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Journal

A Comparative Analysis of Coordination, Participation, and Training in Post-Disaster Shelter Projects

The delivery of post-disaster shelter assistance continues to be fraught with challenges derived from the coordination of resources, involvement of project stakeholders, and training of households and builders. There is a need to better understand what project elements in the delivery of post-disaster shelter projects most influence resilience and sustainability. To address this need, we examined nineteen post-disaster shelter projects in the Philippines following Typhoon Haiyan. We first characterized coordination, participation, and training employed across the planning, design, and construction phases of shelter projects and then used fuzzy-set qualitative comparative analysis (fsQCA) to assess the influence of these elements, alone and in combination, on building resilient and sustainable community infrastructure systems. Findings show that early involvement of households in planning efforts, combined with subsequent training, was important in evolving recovery outcomes. Our results point to the importance of: (1) supporting household sheltering processes over delivering hard products; (2) strategically linking project processes across phases; and (3) aligning humanitarian actions with long-term development. Conclusions from this study contribute to theory of sheltering in developing communities and more broadly to theory of recovery processes that link to community resilience and sustainability.

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Construction worker nailing flooring on timber house
Journal

Household Construction Knowledge Acquisition in Post-Disaster Shelter Training

The incorporation of safer building practices into shelter after disasters continues to plague recovery efforts. While limited resources are one potential cause, evidence from case studies suggests that poor adoption of safer construction may stem from a knowledge deficit. Despite these shortcomings, previous research has done little to examine the current state of construction education and training in post-disaster shelter and housing, and there is lacking evidence to support how households acquire new knowledge of construction practice. Examining nineteen shelter projects in the Philippines following Typhoon Haiyan, training methods were categorized using Kolb’s experiential learning theory poles. Fuzzy-set qualitative comparative analysis (fsQCA) was then used to analyze the impact of these methods on community construction knowledge. Findings reveal that households acquired knowledge either through a combination of formal training methods that encompassed reflective observation, active experimentation, and concrete experiences or alternatively through observation of on-site construction activities.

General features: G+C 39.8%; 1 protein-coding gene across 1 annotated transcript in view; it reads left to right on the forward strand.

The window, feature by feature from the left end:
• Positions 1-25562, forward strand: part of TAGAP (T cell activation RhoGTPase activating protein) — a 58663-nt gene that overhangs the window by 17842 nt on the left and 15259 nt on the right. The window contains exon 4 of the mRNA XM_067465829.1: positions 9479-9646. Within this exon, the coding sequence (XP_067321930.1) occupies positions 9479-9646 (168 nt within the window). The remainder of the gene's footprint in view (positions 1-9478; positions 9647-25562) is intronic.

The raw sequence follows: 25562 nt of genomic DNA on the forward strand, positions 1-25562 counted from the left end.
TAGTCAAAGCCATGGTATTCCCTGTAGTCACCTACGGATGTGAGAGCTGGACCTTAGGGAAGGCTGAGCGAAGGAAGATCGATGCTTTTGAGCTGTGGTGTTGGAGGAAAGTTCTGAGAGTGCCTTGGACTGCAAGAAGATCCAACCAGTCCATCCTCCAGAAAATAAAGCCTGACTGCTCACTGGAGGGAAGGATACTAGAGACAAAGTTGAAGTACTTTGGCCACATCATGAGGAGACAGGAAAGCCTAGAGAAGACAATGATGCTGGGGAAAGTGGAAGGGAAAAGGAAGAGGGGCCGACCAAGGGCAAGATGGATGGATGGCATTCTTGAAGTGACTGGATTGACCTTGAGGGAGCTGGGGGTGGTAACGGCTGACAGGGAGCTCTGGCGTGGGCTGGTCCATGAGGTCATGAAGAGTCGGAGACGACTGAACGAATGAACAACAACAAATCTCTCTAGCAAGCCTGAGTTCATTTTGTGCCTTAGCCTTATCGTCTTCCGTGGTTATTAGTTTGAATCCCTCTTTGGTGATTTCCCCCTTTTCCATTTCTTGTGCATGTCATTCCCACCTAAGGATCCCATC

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Line of water cans on ground
Journal

Constructing Authority in Disaster Relief Coordination

The delivery of post-disaster shelter assistance continues to be fraught with challenges derived from the coordination of resources, involvement of project stakeholders, and training of households and builders. There is a need to better understand what project elements in the delivery of post-disaster shelter projects most influence resilience and sustainability. To address this need, we examined nineteen post-disaster shelter projects in the Philippines following Typhoon Haiyan. We first characterized coordination, participation, and training employed across the planning, design, and construction phases of shelter projects and then used fuzzy-set qualitative comparative analysis (fsQCA) to assess the influence of these elements, alone and in combination, on building resilient and sustainable community infrastructure systems. Findings show that early involvement of households in planning efforts, combined with subsequent training, was important in evolving recovery outcomes. Our results point to the importance of: (1) supporting household sheltering processes over delivering hard products; (2) strategically linking project processes across phases; and (3) aligning humanitarian actions with long-term development. Conclusions from this study contribute to theory of sheltering in developing communities and more broadly to theory of recovery processes that link to community resilience and sustainability.